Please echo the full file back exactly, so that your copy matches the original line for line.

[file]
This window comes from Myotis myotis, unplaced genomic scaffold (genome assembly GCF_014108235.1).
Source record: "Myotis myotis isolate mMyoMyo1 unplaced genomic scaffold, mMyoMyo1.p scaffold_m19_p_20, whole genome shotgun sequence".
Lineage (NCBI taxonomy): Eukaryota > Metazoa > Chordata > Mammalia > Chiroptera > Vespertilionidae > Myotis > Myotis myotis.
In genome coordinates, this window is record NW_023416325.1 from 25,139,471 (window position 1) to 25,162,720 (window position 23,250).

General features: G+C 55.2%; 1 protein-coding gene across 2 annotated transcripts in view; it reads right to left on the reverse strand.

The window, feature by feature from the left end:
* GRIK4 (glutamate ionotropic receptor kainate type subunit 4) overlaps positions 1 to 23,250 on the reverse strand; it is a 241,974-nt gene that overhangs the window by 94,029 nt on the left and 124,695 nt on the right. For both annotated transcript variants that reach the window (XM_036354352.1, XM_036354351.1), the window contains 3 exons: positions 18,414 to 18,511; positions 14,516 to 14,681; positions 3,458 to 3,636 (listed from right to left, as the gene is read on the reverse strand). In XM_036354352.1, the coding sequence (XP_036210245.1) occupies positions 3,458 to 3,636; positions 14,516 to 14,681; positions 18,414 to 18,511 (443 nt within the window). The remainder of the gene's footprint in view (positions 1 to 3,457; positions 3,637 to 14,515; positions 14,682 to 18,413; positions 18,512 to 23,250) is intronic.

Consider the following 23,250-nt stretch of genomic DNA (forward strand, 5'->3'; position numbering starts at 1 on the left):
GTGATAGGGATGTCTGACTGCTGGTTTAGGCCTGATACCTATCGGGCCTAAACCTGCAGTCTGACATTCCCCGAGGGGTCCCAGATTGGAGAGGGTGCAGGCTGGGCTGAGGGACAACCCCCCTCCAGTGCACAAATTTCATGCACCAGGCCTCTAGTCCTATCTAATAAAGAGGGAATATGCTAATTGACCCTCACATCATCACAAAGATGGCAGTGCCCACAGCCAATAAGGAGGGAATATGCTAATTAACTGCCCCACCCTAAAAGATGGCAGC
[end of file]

This window comes from Myotis myotis, unplaced genomic scaffold (genome assembly GCF_014108235.1).
Source record: "Myotis myotis isolate mMyoMyo1 unplaced genomic scaffold, mMyoMyo1.p scaffold_m19_p_20, whole genome shotgun sequence".
Lineage (NCBI taxonomy): Eukaryota > Metazoa > Chordata > Mammalia > Chiroptera > Vespertilionidae > Myotis > Myotis myotis.
In genome coordinates, this window is record NW_023416325.1 from 25,139,471 (window position 1) to 25,162,720 (window position 23,250).

General features: G+C 55.2%; 1 protein-coding gene across 2 annotated transcripts in view; it reads right to left on the reverse strand.

The window, feature by feature from the left end:
* GRIK4 (glutamate ionotropic receptor kainate type subunit 4) overlaps positions 1 to 23,250 on the reverse strand; it is a 241,974-nt gene that overhangs the window by 94,029 nt on the left and 124,695 nt on the right. For both annotated transcript variants that reach the window (XM_036354352.1, XM_036354351.1), the window contains 3 exons: positions 18,414 to 18,511; positions 14,516 to 14,681; positions 3,458 to 3,636 (listed from right to left, as the gene is read on the reverse strand). In XM_036354352.1, the coding sequence (XP_036210245.1) occupies positions 3,458 to 3,636; positions 14,516 to 14,681; positions 18,414 to 18,511 (443 nt within the window). The remainder of the gene's footprint in view (positions 1 to 3,457; positions 3,637 to 14,515; positions 14,682 to 18,413; positions 18,512 to 23,250) is intronic.

Consider the following 23,250-nt stretch of genomic DNA (forward strand, 5'->3'; position numbering starts at 1 on the left):
GTGATAGGGATGTCTGACTGCTGGTTTAGGCCTGATACCTATCGGGCCTAAACCTGCAGTCTGACATTCCCCGAGGGGTCCCAGATTGGAGAGGGTGCAGGCTGGGCTGAGGGACAACCCCCCTCCAGTGCACAAATTTCATGCACCAGGCCTCTAGTCCTATCTAATAAAGAGGGAATATGCTAATTGACCCTCACATCATCACAAAGATGGCAGTGCCCACAGCCAATAAGGAGGGAATATGCTAATTAACTGCCCCACCCTAAAAGATGGCAGC